Where were you on November 5th, 2013? I can’t remember, but if you’re an NC700X fan, like many of us here at MO, you may remember it as the day the European market got an upgraded bike – but those of us here in the USA didn’t. Well, better late than never, because American Honda announced the NC750X as a USA model, with all the improvements and new features of the Euro-bike.

2016 Honda NC700X Long-Term Review

For 2018, the NC gets a boost in displacement and other tasty engine upgrades. The bore is now 4mm wider, for a 75cc increase to 745cc. That should net a few more horses (I’d guess around 49 or 50 horsepower at the wheel), but power will now be even more accessible, thanks to the DCT’s new upshift ceiling at 7,500 rpm. There’s also the addition of two-level Honda Selectable Torque Control  (HSTC), Honda’s traction-control system. Also, Honda has added “Adaptive Clutch Capability Control” for smoother stops and starts with the DCT transmission.

We already saw improvements to the seat, windscreen and styling, so there are no changes on that front. Expect to see the new NC in dealers in the summer of 2018. There is no information on pricing as yet.

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  • StripleStrom

    lots of plastic. Interesting look. They should make it shaft drive. They would sell a bunch more.

    • Terence Kaplan

      shaft drive: no. too heavy for the bike, costs power.

      If you’re a paved road only rider you could try wishing for a belt drive, but a real adventure/multi-terrain bike really needs to be chain drive.

      • StripleStrom

        Do you really think this is a real adventure/multi-terrain bike? Really? It’s a dog anyway. What’s a few more horsepower for the convenience of not having to deal with a chain? It would make an excellent commuter bike (already is one, would be even better).

        • Sayyed Bashir

          Chains are not hard to deal with. I have them on two of my bikes. The third has belt drive.

          • StripleStrom

            I would disagree. Chains are a pain. Lubing them. Adjusting them. Changing them. I like the idea of something I can just get on and ride and not worry about. With this low revving of an engine, give it hydraulic valves too. That and a shaft would be major selling points to a lot of people.

          • DickRuble

            The already low power and torque would take a hit with hydraulic valves.

          • StripleStrom

            I doubt it. The reason it’s low power is that it’s in a soft state of tune to emphasize torque. That means the cam profiles are probably not very aggressive. This is the perfect motor for hydraulic valves.

          • DickRuble

            Think tractor: long stroke smallish bore. Can’t rev much. No amount of tuning, cam playing, will make a tractor a top speed contender.

          • StripleStrom

            Exactly, which is why it would be a good candidate for hydraulic valves..

          • Douglas

            Stroke is where an engine gets its power. You don’t need to go to 10k+ rpm when you have low & midrange oomph (unless you’re doing a track day). You don’t do “top speed” on public roads, do ya? Surely not….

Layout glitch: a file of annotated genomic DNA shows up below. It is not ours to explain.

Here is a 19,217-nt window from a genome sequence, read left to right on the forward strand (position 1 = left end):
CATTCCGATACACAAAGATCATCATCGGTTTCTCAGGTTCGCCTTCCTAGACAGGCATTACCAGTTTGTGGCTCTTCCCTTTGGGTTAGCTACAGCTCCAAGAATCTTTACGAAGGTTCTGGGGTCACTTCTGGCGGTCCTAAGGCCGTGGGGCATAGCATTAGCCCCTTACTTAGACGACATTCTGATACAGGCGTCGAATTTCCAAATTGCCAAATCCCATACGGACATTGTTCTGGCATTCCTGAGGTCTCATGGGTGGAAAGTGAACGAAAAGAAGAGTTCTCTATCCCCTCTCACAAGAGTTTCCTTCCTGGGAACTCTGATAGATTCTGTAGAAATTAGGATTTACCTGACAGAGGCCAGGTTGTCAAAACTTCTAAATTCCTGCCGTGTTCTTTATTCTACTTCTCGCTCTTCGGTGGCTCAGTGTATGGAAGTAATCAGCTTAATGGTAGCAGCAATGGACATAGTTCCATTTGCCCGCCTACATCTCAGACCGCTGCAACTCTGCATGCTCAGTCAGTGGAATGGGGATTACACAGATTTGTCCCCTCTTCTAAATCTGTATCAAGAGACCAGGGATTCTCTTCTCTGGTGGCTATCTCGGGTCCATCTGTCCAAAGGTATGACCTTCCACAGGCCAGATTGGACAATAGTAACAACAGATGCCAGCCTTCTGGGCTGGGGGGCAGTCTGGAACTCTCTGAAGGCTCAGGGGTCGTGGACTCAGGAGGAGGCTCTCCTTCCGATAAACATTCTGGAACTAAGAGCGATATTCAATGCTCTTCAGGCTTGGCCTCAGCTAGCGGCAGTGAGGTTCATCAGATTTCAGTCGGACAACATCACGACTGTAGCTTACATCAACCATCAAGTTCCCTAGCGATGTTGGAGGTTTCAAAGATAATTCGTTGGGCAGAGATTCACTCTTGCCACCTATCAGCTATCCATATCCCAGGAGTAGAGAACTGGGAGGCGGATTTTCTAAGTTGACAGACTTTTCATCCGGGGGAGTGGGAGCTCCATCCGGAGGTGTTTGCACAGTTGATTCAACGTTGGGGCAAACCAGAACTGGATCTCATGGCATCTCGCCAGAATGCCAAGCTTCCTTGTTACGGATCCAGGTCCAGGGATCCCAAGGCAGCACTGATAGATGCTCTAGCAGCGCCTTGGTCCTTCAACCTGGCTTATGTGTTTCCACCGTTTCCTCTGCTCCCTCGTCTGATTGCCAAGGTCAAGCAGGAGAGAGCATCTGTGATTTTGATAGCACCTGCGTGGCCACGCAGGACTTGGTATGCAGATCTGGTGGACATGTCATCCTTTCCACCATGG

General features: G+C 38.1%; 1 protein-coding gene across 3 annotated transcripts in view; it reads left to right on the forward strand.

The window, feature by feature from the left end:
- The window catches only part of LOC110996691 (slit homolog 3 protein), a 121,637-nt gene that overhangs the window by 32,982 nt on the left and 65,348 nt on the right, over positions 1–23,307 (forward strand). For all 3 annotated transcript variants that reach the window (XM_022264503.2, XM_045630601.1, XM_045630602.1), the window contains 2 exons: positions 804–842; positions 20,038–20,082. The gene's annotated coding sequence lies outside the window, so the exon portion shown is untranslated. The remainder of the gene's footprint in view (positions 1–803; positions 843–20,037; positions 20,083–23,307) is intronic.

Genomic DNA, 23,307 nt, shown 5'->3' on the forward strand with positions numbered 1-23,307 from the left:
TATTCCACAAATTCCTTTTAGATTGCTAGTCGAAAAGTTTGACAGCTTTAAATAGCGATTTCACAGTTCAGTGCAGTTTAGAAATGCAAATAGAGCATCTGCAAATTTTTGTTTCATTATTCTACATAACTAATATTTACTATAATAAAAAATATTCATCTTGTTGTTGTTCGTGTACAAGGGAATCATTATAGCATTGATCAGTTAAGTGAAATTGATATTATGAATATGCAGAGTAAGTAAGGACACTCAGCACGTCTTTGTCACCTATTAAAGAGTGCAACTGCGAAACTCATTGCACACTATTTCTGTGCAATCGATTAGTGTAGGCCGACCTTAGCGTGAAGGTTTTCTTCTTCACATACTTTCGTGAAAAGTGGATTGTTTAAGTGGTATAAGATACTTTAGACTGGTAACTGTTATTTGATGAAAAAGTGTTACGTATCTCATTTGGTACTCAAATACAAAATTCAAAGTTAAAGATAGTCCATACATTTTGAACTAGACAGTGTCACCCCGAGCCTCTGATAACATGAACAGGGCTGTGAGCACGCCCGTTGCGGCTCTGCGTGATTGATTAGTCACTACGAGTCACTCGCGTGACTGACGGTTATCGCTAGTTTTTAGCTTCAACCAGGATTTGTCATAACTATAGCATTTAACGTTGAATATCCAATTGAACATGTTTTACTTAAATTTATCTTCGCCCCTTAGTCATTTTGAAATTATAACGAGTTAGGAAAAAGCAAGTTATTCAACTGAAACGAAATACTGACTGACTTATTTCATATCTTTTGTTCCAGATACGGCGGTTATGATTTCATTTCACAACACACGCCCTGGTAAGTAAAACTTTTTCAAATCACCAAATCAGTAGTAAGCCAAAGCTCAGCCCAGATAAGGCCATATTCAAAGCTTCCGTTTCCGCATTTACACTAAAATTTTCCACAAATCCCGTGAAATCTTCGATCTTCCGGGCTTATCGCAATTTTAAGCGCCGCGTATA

• WPZ

            Chains? No big deal. My 101K mile ZX1100E is on its second chain, which has 53,000+ miles on it. It needs an adjustment when the rear tire gets changed; I can’t even remember the last time I had to touch it mid-tire.
            The Gold Wing parked next to it needs slightly less final drive maintenance, I guess.
            As for the NC750X, it’s built and sold more as an economy bike than anything else in most of the world.
            The Missus has her NC700XD and simply loves it. It’s reliable, inexpensive, and a dream to ride.
            It may not be the bike for a heavy duty enthusiast in his prime (that DCT looks better as the old hands get ever more arthritic) but it’s a great bike for a lot of other riders.

          • John Claiborne II

            Hit the nail on the head. I ride my nc700x dct off road 99% going 45mph or less and avg 83 mpg. I am retired and interested in what I see vs draggin a knee.

          • Keith_Reeder

            “That and a shaft would be major selling points to a lot of people”

            No, you mean to *you*.

            This thing is already one of Honda’s best selling bikes in Europe – has been for years – so clearly your “essentials” aren’t seen as a big deal among the thousands that already ride the bike…

        • Terence Kaplan

          Honda’s website (at least in Canada) market it as an adventure.

          Just because the DCT and frunk make it a sexy commuter doesn’t mean it’s a one trick pony. I see it as a “own one bike that does OK at everything”

          And if you’re a serious commuter, you’ll install a chain oiler anyway. Still cost less than adding a shaft.

          • Sayyed Bashir

            And less weight for a chain compared to a shaft.

        • Keith_Reeder

          It’s a dog?

          Are you one of those tragic specimens that defines his manhood by the horsepower of the bike he rides?

  • DickRuble

    Too late. The decision makers at Honda who delayed US availability can take it and shove it, sidestand extended and exhaust flaming.

    • denchung

      Never understood Honda’s decision to do this. Even Canadians got the 750, but for the US, Honda waited until the 2018 model update to offer it.

      • DickRuble

        #BoycottHonda and maybe they’ll get the message.

        • Gabriel Owens

          Agree

        • John Claiborne II

          Go troll your mother, she must be used to it.

          • DickRuble

            You forgot your meds, old man? Alzheimer’s bothering you? Well then the NC700x is for you.

        • Keith_Reeder

          “Better”?

          Define “better”: It surely doesn’t *sell* better, here in the civilised world…

          • DickRuble

            There’s a nice review of the Versys, Strom, and NC700x from 2015. You should read it.

          • Keith Reeder

            So you’re just regurgitating random reviews that happen to play to your prejudices?

            That’s me put in my place, then.

            (I’d already guessed that there was zero *actual experience* to back up your claim…)

          • DickRuble

            Not random.. from a prestigious publication. And that’s more credible than the subjective and biased opinion of some tosser who can’t afford the petrol that goes with a proper motorcycle.

          • zzrwood

            And what, in your undoubtedly esteemed opinion, constitutes a proper motorcycle?

          • DickRuble

            Where’s your civilized world? New Syria, New Pakistan, or maybe New Lybia?

          • Keith Reeder